Reg 4(5) is important. It says you must minimise the distance and consequences of a fall. This means that the choice of work methods and equipment is extremely controlled – for example a random decision to use fall arrest instead of work restraint would fail this Regulation. The length of lanyards matters, as does the position of anchors and lifelines. The consequences of a fall include the medical and rescue aspects of the incident. This means that falls likely to cause above-normal injury must be prevented (such as through or onto glass, barbed wire, electricity, chemicals, etc) and that procedures and planning must be in place to deal with the medical effects of being suspended in a harness – in other words you have to plan how to deal with suspension trauma.
Following on from Reg 6, this requires that you use the best choice of equipment (PPE, work platforms, ladders, access machinery and so forth) so that the safest and most efficient work can be performed. The idea in 7(1)a of collective protection measures (nets, airbags and so forth) reflect the fact that in some situations they can offer greater safety for large workforces – such as in construction or demolition.
7(1)b(v) again says that the choice of equipment must take into account the need to easily and rapidly evacuate in an emergency. This implies that work equipment cannot cause undue delays in escape or rescue, and that additional equipment may be needed to provide the rescue and evacuation ability (such as an escape system for a crane operator, rescue kits for tower climbers or those using PPE on rooftops, etc).
7(2) is a little obscure but requires that work equipment (ropes, scaffolding, platforms, crawl boards, cranes, etc) are suitably strong and large enough to allow the work to be done safely. This was inserted to deal with substandard or improvised equipment or work platforms.
This looks more like an index, but it is actually the longest Regulation in the set, as it includes the Schedules attached at the back of the Regs. It basically says that work equipment (everything from guardrails and scaffolding to work platforms, harnesses, airbags, ropes and eyebolts) must comply to one or more of these Schedules. We will cover what each actually say later in this page.
Fragile surfaces. This is quite a convoluted set of statements, and governs the times and ways you are (and are not) allowed onto or near fragile surfaces (which were defined in Reg 2). Access is graduated and controlled by risk, so in order you must:
Avoid Working Near Or On Fragile Surfaces Unless Really Necessary
If you have to work on or near them, they should be covered or enclosed with guards to support and distribute loads at a safe level.
If you cannot completely cover or enclose them and STILL have to work on or near the surface, then you have to take suitable and sufficient measures to control and limit falls – such as by using PPE harnesses, nets or airbags under the surface, restraint systems, and so forth.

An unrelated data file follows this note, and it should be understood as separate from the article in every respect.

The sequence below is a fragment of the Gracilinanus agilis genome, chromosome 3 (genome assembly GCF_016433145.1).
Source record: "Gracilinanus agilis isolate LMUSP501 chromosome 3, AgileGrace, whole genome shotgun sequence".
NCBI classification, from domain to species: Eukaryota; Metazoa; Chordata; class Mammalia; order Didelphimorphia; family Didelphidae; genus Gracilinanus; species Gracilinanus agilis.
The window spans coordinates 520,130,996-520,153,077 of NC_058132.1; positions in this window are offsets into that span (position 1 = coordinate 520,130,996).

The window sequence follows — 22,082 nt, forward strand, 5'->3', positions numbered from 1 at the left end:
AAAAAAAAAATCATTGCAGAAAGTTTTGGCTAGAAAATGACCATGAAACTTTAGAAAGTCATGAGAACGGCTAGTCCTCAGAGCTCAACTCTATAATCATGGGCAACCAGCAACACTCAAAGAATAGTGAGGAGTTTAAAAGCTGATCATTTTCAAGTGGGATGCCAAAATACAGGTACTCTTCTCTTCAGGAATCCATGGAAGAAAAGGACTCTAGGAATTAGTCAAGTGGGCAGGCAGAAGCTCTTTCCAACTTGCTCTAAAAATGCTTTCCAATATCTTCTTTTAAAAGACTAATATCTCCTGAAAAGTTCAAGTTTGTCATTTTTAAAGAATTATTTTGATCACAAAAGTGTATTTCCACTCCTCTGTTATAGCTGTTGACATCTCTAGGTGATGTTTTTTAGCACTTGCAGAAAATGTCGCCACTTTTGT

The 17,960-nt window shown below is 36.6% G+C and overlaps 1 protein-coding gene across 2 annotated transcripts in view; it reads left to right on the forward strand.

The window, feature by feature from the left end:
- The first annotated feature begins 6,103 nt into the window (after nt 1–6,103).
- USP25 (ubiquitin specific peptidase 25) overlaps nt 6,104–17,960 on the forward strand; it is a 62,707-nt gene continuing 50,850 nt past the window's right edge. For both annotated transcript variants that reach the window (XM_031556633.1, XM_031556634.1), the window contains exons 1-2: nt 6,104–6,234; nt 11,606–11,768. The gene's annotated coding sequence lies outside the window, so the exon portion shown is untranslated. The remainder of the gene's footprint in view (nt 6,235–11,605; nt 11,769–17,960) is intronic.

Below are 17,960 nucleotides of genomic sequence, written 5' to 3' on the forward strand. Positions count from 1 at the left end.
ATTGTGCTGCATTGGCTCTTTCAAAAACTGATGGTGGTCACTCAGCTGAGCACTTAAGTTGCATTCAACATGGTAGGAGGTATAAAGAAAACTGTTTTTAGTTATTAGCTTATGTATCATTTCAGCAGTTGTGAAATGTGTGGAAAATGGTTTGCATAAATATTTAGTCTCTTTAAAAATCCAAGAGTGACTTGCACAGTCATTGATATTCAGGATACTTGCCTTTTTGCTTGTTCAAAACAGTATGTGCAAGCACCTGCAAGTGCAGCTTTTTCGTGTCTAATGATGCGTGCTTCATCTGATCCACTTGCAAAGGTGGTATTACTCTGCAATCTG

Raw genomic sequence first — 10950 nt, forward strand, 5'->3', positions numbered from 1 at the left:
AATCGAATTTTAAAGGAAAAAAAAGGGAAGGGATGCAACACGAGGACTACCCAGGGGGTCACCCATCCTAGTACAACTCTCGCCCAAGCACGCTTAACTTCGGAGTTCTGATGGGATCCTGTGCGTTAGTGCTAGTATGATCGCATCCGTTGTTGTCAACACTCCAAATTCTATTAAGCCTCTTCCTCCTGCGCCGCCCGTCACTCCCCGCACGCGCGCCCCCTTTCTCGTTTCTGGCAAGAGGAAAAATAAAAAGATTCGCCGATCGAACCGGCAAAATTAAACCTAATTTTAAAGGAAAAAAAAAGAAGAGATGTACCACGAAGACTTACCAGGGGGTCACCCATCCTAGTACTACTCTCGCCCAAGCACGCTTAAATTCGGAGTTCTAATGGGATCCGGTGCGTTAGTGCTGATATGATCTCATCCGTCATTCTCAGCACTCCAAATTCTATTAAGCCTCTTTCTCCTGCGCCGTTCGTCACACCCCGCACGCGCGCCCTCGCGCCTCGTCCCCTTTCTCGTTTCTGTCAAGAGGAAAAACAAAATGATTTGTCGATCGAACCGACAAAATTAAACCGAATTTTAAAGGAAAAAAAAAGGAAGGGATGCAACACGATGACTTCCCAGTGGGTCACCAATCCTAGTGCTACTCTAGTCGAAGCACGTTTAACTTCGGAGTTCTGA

Reg 9(3) requires that fragile surfaces are signed, marked or labelled to warn workers, or if that is not possible then other warning systems (such as notices and training) must be used.
9(4) exempts emergency workers from needing to put up warning signs.
Falling objects. This is a hugely important Regulation as it is incredibly strict. They say that objects (tools, equipment, materials, parts of buildings, rocks, loose change, even people) simply cannot risk injury to people underneath the workplace. 10(1) says you must do all reasonably practicable to stop these things falling in the first place (securing tools on lanyards, using toe boards, enclosed floors on work platforms, catch netting, etc.), but 10(2) says if there is still a risk of something falling then on no occasion must anyone be in the danger area under where the worker is operating. If you can’t keep the area empty, then you cannot drop anything, ever. 10(3) and 10(4) require that intentionally dropped items (tipped waste, etc) cannot be allowed to risk injury to people – so for example exclusion zones or waste chutes must be used – and that stored material must be stored safely and securely so it cannot collapse or move (such as piles of scaffolding, building materials and so forth).
A short addition to Reg 10, this requires employers to mark and control access to unsafe areas. It is there to protect ‘other people’ who may not be trained in height working, and so must be protected from risk by exclusion. Unprotected edges (open gates, trenches, holes, etc) must be protected, marked or some other system put into place to keep people away from danger, and the same applies to the areas underneath a hazard where the risk is from being hit by falling objects. One obvious example of this is that any deep excavation (over a metre or so) must be indicated and reasonable measures taken to prevent access (railings, barriers, etc).